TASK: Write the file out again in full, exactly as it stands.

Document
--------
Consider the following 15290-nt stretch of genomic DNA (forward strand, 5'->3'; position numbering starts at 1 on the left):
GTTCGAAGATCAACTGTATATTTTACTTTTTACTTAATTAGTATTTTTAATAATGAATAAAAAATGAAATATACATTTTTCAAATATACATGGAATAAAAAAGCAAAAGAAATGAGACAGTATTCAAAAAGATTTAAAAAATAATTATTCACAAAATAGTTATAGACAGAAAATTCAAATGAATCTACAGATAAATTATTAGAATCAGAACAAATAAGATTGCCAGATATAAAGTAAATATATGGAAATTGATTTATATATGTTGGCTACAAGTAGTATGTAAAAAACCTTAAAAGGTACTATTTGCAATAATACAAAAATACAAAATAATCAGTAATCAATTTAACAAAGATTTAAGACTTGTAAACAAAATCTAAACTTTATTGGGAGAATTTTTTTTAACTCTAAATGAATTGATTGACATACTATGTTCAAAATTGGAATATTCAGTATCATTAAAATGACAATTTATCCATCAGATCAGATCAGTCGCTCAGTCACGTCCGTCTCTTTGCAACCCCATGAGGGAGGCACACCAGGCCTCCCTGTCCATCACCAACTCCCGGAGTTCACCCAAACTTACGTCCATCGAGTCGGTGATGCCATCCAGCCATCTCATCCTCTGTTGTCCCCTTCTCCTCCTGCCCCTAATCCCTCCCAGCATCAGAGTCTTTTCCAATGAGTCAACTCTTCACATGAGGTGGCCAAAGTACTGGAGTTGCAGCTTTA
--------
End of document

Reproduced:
Consider the following 15290-nt stretch of genomic DNA (forward strand, 5'->3'; position numbering starts at 1 on the left):
GTTCGAAGATCAACTGTATATTTTACTTTTTACTTAATTAGTATTTTTAATAATGAATAAAAAATGAAATATACATTTTTCAAATATACATGGAATAAAAAAGCAAAAGAAATGAGACAGTATTCAAAAAGATTTAAAAAATAATTATTCACAAAATAGTTATAGACAGAAAATTCAAATGAATCTACAGATAAATTATTAGAATCAGAACAAATAAGATTGCCAGATATAAAGTAAATATATGGAAATTGATTTATATATGTTGGCTACAAGTAGTATGTAAAAAACCTTAAAAGGTACTATTTGCAATAATACAAAAATACAAAATAATCAGTAATCAATTTAACAAAGATTTAAGACTTGTAAACAAAATCTAAACTTTATTGGGAGAATTTTTTTTAACTCTAAATGAATTGATTGACATACTATGTTCAAAATTGGAATATTCAGTATCATTAAAATGACAATTTATCCATCAGATCAGATCAGTCGCTCAGTCACGTCCGTCTCTTTGCAACCCCATGAGGGAGGCACACCAGGCCTCCCTGTCCATCACCAACTCCCGGAGTTCACCCAAACTTACGTCCATCGAGTCGGTGATGCCATCCAGCCATCTCATCCTCTGTTGTCCCCTTCTCCTCCTGCCCCTAATCCCTCCCAGCATCAGAGTCTTTTCCAATGAGTCAACTCTTCACATGAGGTGGCCAAAGTACTGGAGTTGCAGCTTTA